filed: June 5, 1981.
COMMONWEALTH OF PENNSYLVANIA
MILTON WILLIAMS, APPELLANT
No. 797 Philadelphia, 1980, Appeal from the Judgment of Sentence of the Court of Common Pleas, Criminal Division, of Philadelphia County, Nos. 332-334, December Session, 1979.
Elaine DeMasse, Assistant Public Defender, Philadelphia, for appellant.
Gaele McLaughlin Barthold, Assistant District Attorney, Philadelphia, for Commonwealth, appellee.
Hester, Shertz, and Wieand, JJ. Shertz, J., files a concurring and dissenting statement.
[ 290 Pa. Super. Page 211]
Milton Williams was tried non-jury and found guilty of aggravated assault, simple assault, recklessly endangering another person, and possessing an instrument of crime. At sentencing, after post trial motions had been denied, the trial court held that the conviction for simple assault had merged in the offense of aggravated assault and imposed three concurrent sentences of imprisonment of not less than
[ 290 Pa. Super. Page 212]
four and one-half years nor more than nine years for the remaining convictions. On appeal, Wilson raises three issues: (1) that the evidence presented at trial was so contradictory that the trial court's verdict must necessarily have been based upon conjecture; (2) that sentences in excess of the statutory maximums were imposed for the offenses of recklessly endangering another person and possession of the instruments of crime; and (3) that, on the facts of this case, double jeopardy considerations and the doctrine of merger precluded a separate sentence for recklessly endangering another person.
The facts of the case were developed primarily through the testimony of Daniel Allen, the complainant, who conceded that he was a homosexual. He testified that on May 23, 1979, he went to the Ritz Bar in Philadelphia, a place where homosexuals were known to gather, for the purpose of attempting to "score" or "meet a fellow." There he met the appellant, with whom he struck up a conversation. Subsequently the two men stopped at the Fuel Pump and the Mr. Big Shot bars, where the complainant purchased drinks and they engaged in "homosexual conversation." At 7:00 or 7:30 P.M., complainant told defendant he had to deliver some packages to the Regular Fellows Club at 1438 Federal Street, where he was the business manager. He suggested that defendant accompany him and that they could have a few drinks there and get to know each other better.
Upon arrival at the club, complainant poured drinks and gave appellant a tour of the club, which was then deserted. They took their drinks to the second floor of the club,*fn1 where they sat at a bar and continued their conversation. As complainant was about to go downstairs to refill the glasses, appellant pulled out a barber's razor and announced a "stick-up."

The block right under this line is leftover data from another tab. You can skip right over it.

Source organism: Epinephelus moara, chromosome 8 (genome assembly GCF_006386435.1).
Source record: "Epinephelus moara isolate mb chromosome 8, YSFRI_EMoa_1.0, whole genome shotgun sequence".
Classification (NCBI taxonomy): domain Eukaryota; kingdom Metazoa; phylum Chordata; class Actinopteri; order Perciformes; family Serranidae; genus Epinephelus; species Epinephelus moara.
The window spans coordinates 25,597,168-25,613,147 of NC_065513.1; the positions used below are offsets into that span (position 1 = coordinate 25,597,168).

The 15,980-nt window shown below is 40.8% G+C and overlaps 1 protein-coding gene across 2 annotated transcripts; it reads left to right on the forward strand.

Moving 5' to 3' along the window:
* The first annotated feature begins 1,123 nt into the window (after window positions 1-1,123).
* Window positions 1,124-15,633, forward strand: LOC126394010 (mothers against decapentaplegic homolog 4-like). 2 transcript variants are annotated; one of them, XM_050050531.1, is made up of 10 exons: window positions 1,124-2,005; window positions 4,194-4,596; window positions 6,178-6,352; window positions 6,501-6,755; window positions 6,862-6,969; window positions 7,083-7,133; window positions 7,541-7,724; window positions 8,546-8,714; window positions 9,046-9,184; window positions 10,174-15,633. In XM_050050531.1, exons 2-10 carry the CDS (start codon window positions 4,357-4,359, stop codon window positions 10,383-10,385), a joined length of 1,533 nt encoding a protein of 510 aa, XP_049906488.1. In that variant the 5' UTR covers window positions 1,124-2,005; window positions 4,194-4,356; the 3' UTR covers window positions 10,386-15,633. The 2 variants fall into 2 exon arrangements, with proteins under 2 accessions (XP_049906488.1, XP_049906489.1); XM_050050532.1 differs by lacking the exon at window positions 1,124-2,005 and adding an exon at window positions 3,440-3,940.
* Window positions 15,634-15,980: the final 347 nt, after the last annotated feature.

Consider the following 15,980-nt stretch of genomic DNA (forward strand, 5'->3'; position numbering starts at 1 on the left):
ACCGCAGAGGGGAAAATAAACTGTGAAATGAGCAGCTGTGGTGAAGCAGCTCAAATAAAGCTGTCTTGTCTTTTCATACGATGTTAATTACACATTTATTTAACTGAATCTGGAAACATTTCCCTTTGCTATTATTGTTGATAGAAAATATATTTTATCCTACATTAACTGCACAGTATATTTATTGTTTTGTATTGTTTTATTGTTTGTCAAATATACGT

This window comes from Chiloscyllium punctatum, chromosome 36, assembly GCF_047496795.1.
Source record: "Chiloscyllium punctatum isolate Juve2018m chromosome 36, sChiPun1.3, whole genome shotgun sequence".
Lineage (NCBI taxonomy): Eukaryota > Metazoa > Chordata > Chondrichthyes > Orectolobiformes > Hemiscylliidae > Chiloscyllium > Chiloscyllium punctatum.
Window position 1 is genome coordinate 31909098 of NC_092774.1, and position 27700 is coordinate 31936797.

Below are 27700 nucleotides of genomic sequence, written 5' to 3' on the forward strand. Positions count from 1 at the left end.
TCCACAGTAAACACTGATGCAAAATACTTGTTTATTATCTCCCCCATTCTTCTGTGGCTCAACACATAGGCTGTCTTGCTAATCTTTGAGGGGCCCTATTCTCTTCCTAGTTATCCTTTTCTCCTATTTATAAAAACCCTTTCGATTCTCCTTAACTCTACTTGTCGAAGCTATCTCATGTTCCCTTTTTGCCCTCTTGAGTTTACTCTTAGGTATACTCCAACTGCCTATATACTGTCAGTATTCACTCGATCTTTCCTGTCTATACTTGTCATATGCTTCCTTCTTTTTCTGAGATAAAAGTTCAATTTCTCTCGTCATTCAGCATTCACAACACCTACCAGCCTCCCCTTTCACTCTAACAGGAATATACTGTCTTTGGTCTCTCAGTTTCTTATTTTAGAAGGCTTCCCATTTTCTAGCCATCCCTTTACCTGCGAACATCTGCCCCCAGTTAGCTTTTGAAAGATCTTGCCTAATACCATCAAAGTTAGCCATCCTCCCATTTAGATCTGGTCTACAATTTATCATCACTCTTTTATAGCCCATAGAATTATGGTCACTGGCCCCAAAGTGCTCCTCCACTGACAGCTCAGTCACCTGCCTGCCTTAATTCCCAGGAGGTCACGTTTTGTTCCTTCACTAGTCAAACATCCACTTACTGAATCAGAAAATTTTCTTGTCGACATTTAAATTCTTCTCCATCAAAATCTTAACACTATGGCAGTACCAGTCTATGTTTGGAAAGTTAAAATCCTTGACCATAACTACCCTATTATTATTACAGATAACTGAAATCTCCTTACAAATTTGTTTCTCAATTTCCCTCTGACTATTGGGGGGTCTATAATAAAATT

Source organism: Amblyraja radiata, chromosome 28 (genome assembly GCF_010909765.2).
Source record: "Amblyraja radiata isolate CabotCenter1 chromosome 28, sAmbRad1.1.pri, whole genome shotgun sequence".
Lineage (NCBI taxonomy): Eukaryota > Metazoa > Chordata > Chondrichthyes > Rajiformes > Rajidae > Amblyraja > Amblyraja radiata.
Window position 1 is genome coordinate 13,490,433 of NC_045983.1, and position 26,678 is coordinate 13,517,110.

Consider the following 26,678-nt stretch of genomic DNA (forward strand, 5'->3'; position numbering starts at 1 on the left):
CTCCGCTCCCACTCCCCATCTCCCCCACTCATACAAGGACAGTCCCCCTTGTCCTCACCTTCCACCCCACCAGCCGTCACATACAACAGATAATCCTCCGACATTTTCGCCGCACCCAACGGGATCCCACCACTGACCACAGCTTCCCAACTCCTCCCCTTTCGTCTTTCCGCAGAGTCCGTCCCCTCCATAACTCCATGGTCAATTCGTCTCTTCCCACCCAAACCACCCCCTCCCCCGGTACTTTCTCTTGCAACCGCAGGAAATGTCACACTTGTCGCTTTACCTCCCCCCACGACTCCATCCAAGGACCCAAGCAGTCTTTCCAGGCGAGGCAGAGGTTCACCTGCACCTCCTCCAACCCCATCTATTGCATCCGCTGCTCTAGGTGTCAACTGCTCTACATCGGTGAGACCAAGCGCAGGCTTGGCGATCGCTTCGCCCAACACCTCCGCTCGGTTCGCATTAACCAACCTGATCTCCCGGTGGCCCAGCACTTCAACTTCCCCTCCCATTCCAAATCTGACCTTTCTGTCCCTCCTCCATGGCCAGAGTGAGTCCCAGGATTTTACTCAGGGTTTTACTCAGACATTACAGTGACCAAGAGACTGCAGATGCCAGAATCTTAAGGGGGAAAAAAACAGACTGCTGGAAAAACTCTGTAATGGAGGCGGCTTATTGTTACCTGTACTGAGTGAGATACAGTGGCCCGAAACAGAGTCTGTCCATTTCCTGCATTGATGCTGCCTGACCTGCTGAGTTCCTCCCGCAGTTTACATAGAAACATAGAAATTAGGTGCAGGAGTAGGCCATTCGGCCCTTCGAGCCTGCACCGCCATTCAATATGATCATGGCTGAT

[ 290 Pa. Super. Page 213]
When he realized that appellant was not joking, the complainant threw a chair at appellant and tried to get away. He tripped and fell near the stairs, however, where appellant repeatedly slashed at him with the razor, inflicting severe lacerations to the face and thigh, which left the complainant with permanent scars. Complainant began yelling for help, at which time the appellant ran downstairs and out of the club. Complainant called the police who transported him to the hospital, where 125 sutures were required to close his wounds.
On July 21, 1979, complainant again saw the appellant in the Ritz Bar and called the police. Officer John Rutter brought the appellant out of the bar whereupon he was identified by the complainant and arrested. Appellant was found to be carrying a barber's razor.
Allen admitted at trial on both direct and cross-examination that he had given different versions of the incident to investigating police officers*fn2 and at appellant's preliminary hearing.*fn3 He explained these inconsistencies at trial by saying that the prior statements had been motivated by his fear of being exposed as a homosexual. The trial court accepted this explanation and found the complainant to be a credible witness.
Appellant argues on appeal that these inconsistencies were of such significance that the trial court's finding of guilt was necessarily based solely on conjecture or guess. We disagree.
[ 290 Pa. Super. Page 214]
If a witness has made inconsistent or contradictory statements they may be used to attack the witness' credibility. Commonwealth v. Bean, 244 Pa. Super. 368, 372, 368 A.2d 765, 767 (1976); Commonwealth v. Lenker, 202 Pa. Super. 538, 541, 198 A.2d 347, 349 (1964); Commonwealth v. Bartell, 184 Pa. Super. 528, 537, 136 A.2d 166, 172 (1957). Prior inconsistent statements, however, do not render a witness incompetent or require that his testimony be disbelieved. Id. It is true, of course, that a conviction cannot properly be sustained if it be based upon testimony of a witness which is so contradictory on the essential issues as to make the verdict obviously the result of conjecture or guess. Commonwealth v. Farquharson, 467 Pa. 50, 60, 354 A.2d 545, 550 (1976); Commonwealth v. Lenker, supra, 202 Pa. Super. at 542, 198 A.2d at 349; Commonwealth v. Bartell, supra, 184 Pa. Super. at 537, 136 A.2d at 172. However, the mere fact that there are some inconsistencies is not alone sufficient to destroy the Commonwealth's case. Commonwealth v. Duncan, 473 Pa. 62, 68, 373 A.2d 1051, 1053-54 (1977); Commonwealth v. Bartell, supra, 184 Pa. Super. at 537-38, 136 A.2d at 172. It is the function of the trier of the facts, in this case the trial judge, to reconcile conflicting testimony; the mere existence of conflicts in the testimony does not mean that he is required to resort to speculation. Commonwealth v. Duncan, supra.